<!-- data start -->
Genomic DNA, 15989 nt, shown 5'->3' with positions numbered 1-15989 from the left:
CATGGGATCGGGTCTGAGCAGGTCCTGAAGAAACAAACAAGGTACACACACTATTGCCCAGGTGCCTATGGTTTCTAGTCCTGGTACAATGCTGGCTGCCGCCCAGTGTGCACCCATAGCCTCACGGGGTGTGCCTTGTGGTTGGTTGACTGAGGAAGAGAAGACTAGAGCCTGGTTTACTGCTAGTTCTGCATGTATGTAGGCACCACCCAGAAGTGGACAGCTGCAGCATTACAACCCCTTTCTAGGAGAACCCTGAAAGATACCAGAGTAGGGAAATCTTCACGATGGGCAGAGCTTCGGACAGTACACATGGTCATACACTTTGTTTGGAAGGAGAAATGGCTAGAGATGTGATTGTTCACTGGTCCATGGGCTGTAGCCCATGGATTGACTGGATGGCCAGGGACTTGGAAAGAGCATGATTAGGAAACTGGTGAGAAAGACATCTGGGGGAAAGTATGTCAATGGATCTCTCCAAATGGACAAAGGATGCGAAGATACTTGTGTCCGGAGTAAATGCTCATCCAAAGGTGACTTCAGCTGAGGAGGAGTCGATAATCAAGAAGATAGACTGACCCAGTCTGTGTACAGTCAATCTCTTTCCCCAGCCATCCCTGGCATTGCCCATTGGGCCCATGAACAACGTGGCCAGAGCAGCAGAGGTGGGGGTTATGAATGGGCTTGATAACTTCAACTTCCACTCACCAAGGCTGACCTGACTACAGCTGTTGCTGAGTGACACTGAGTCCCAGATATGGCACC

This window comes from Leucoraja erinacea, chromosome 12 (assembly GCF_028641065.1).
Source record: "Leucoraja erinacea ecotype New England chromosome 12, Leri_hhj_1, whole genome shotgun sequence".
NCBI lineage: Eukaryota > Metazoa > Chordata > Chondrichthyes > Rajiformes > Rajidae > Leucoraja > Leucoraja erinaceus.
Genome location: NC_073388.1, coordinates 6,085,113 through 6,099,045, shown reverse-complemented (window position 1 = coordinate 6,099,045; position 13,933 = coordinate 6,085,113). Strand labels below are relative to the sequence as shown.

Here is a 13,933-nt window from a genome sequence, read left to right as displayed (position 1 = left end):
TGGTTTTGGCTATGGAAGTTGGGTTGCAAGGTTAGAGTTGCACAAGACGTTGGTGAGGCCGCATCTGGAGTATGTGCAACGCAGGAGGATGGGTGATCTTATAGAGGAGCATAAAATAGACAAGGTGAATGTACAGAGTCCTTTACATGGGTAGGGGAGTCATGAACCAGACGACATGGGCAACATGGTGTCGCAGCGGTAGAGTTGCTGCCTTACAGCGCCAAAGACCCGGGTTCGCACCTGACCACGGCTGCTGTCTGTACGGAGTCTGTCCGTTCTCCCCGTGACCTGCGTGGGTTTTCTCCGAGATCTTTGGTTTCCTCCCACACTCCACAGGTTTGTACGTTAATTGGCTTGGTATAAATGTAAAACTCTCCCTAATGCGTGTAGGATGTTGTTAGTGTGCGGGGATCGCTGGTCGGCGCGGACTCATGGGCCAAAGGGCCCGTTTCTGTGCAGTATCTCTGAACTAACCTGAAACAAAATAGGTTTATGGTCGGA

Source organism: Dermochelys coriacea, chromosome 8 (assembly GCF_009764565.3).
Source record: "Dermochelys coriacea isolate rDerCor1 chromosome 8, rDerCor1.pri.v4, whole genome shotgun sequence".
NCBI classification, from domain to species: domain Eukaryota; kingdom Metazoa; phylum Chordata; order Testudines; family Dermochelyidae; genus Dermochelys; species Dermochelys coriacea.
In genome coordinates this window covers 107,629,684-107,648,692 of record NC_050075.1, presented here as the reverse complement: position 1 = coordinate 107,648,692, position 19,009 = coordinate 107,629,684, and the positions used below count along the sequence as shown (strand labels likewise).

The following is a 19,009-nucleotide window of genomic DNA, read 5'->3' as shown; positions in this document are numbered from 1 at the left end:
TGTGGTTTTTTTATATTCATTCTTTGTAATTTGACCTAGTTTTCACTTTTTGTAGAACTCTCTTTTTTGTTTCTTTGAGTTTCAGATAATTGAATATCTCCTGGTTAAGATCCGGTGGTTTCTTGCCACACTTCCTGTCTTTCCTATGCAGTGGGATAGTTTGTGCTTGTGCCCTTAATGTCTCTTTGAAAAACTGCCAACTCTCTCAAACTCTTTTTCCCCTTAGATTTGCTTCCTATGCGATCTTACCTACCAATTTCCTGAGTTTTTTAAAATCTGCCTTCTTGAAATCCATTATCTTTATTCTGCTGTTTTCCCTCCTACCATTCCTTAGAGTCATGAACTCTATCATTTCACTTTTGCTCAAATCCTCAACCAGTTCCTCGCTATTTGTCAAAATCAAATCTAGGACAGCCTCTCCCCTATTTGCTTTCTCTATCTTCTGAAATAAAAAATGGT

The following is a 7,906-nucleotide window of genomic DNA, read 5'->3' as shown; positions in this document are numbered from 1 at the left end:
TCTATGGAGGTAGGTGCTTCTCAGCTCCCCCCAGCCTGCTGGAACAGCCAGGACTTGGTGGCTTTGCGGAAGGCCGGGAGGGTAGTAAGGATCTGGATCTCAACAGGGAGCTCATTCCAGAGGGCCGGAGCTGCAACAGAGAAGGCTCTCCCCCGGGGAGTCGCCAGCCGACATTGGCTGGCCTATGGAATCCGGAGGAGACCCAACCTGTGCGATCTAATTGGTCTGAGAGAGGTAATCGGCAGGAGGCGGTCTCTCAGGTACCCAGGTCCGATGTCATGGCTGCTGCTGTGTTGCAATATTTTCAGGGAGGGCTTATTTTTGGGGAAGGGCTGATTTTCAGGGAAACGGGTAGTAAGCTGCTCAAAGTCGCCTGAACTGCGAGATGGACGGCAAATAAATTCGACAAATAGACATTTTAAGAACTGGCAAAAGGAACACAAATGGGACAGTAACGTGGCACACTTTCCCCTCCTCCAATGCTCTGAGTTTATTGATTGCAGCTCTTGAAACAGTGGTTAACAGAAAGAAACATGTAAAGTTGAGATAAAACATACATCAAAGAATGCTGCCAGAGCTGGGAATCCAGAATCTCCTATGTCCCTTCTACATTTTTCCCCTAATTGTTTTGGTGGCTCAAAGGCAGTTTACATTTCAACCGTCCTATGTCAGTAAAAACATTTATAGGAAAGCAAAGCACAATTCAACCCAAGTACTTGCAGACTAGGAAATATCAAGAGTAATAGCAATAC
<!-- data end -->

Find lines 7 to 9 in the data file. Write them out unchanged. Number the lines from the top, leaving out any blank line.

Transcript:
Here is a 13,933-nt window from a genome sequence, read left to right as displayed (position 1 = left end):
TGGTTTTGGCTATGGAAGTTGGGTTGCAAGGTTAGAGTTGCACAAGACGTTGGTGAGGCCGCATCTGGAGTATGTGCAACGCAGGAGGATGGGTGATCTTATAGAGGAGCATAAAATAGACAAGGTGAATGTACAGAGTCCTTTACATGGGTAGGGGAGTCATGAACCAGACGACATGGGCAACATGGTGTCGCAGCGGTAGAGTTGCTGCCTTACAGCGCCAAAGACCCGGGTTCGCACCTGACCACGGCTGCTGTCTGTACGGAGTCTGTCCGTTCTCCCCGTGACCTGCGTGGGTTTTCTCCGAGATCTTTGGTTTCCTCCCACACTCCACAGGTTTGTACGTTAATTGGCTTGGTATAAATGTAAAACTCTCCCTAATGCGTGTAGGATGTTGTTAGTGTGCGGGGATCGCTGGTCGGCGCGGACTCATGGGCCAAAGGGCCCGTTTCTGTGCAGTATCTCTGAACTAACCTGAAACAAAATAGGTTTATGGTCGGA

Source organism: Dermochelys coriacea, chromosome 8 (assembly GCF_009764565.3).